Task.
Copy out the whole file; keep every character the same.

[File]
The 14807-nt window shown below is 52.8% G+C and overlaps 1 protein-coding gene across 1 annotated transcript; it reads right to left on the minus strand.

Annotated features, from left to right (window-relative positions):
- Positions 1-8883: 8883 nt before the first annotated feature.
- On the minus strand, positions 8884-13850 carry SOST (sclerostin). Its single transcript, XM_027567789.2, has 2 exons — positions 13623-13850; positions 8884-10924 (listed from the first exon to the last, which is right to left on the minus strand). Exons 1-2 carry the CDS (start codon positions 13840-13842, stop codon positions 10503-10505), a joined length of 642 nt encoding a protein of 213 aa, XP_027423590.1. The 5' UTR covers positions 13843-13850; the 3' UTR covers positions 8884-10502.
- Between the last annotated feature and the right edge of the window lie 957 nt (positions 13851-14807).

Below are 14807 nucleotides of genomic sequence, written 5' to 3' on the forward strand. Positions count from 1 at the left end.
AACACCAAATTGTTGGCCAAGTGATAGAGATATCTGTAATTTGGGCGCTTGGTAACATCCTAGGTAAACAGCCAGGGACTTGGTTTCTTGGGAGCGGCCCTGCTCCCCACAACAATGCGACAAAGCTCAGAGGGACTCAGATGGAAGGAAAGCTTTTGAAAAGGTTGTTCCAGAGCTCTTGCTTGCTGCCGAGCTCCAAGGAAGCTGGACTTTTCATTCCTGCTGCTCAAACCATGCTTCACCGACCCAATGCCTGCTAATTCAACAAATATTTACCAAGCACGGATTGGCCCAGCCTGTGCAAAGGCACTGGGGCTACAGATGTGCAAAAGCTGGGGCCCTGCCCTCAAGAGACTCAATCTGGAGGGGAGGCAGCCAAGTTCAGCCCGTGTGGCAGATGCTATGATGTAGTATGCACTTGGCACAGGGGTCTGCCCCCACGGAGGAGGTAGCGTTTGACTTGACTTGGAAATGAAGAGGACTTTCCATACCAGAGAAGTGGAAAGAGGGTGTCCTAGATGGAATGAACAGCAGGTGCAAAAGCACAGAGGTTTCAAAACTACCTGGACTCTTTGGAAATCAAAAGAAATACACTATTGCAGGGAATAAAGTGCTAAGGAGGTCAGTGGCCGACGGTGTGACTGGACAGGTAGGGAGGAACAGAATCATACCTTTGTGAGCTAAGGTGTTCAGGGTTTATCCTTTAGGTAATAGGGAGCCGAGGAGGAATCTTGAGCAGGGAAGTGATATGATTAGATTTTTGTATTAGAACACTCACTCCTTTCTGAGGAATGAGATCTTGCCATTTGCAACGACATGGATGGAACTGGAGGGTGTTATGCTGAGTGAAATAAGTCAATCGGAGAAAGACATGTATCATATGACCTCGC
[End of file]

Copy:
The 14807-nt window shown below is 52.8% G+C and overlaps 1 protein-coding gene across 1 annotated transcript; it reads right to left on the minus strand.

Annotated features, from left to right (window-relative positions):
- Positions 1-8883: 8883 nt before the first annotated feature.
- On the minus strand, positions 8884-13850 carry SOST (sclerostin). Its single transcript, XM_027567789.2, has 2 exons — positions 13623-13850; positions 8884-10924 (listed from the first exon to the last, which is right to left on the minus strand). Exons 1-2 carry the CDS (start codon positions 13840-13842, stop codon positions 10503-10505), a joined length of 642 nt encoding a protein of 213 aa, XP_027423590.1. The 5' UTR covers positions 13843-13850; the 3' UTR covers positions 8884-10502.
- Between the last annotated feature and the right edge of the window lie 957 nt (positions 13851-14807).

Below are 14807 nucleotides of genomic sequence, written 5' to 3' on the forward strand. Positions count from 1 at the left end.
AACACCAAATTGTTGGCCAAGTGATAGAGATATCTGTAATTTGGGCGCTTGGTAACATCCTAGGTAAACAGCCAGGGACTTGGTTTCTTGGGAGCGGCCCTGCTCCCCACAACAATGCGACAAAGCTCAGAGGGACTCAGATGGAAGGAAAGCTTTTGAAAAGGTTGTTCCAGAGCTCTTGCTTGCTGCCGAGCTCCAAGGAAGCTGGACTTTTCATTCCTGCTGCTCAAACCATGCTTCACCGACCCAATGCCTGCTAATTCAACAAATATTTACCAAGCACGGATTGGCCCAGCCTGTGCAAAGGCACTGGGGCTACAGATGTGCAAAAGCTGGGGCCCTGCCCTCAAGAGACTCAATCTGGAGGGGAGGCAGCCAAGTTCAGCCCGTGTGGCAGATGCTATGATGTAGTATGCACTTGGCACAGGGGTCTGCCCCCACGGAGGAGGTAGCGTTTGACTTGACTTGGAAATGAAGAGGACTTTCCATACCAGAGAAGTGGAAAGAGGGTGTCCTAGATGGAATGAACAGCAGGTGCAAAAGCACAGAGGTTTCAAAACTACCTGGACTCTTTGGAAATCAAAAGAAATACACTATTGCAGGGAATAAAGTGCTAAGGAGGTCAGTGGCCGACGGTGTGACTGGACAGGTAGGGAGGAACAGAATCATACCTTTGTGAGCTAAGGTGTTCAGGGTTTATCCTTTAGGTAATAGGGAGCCGAGGAGGAATCTTGAGCAGGGAAGTGATATGATTAGATTTTTGTATTAGAACACTCACTCCTTTCTGAGGAATGAGATCTTGCCATTTGCAACGACATGGATGGAACTGGAGGGTGTTATGCTGAGTGAAATAAGTCAATCGGAGAAAGACATGTATCATATGACCTCGC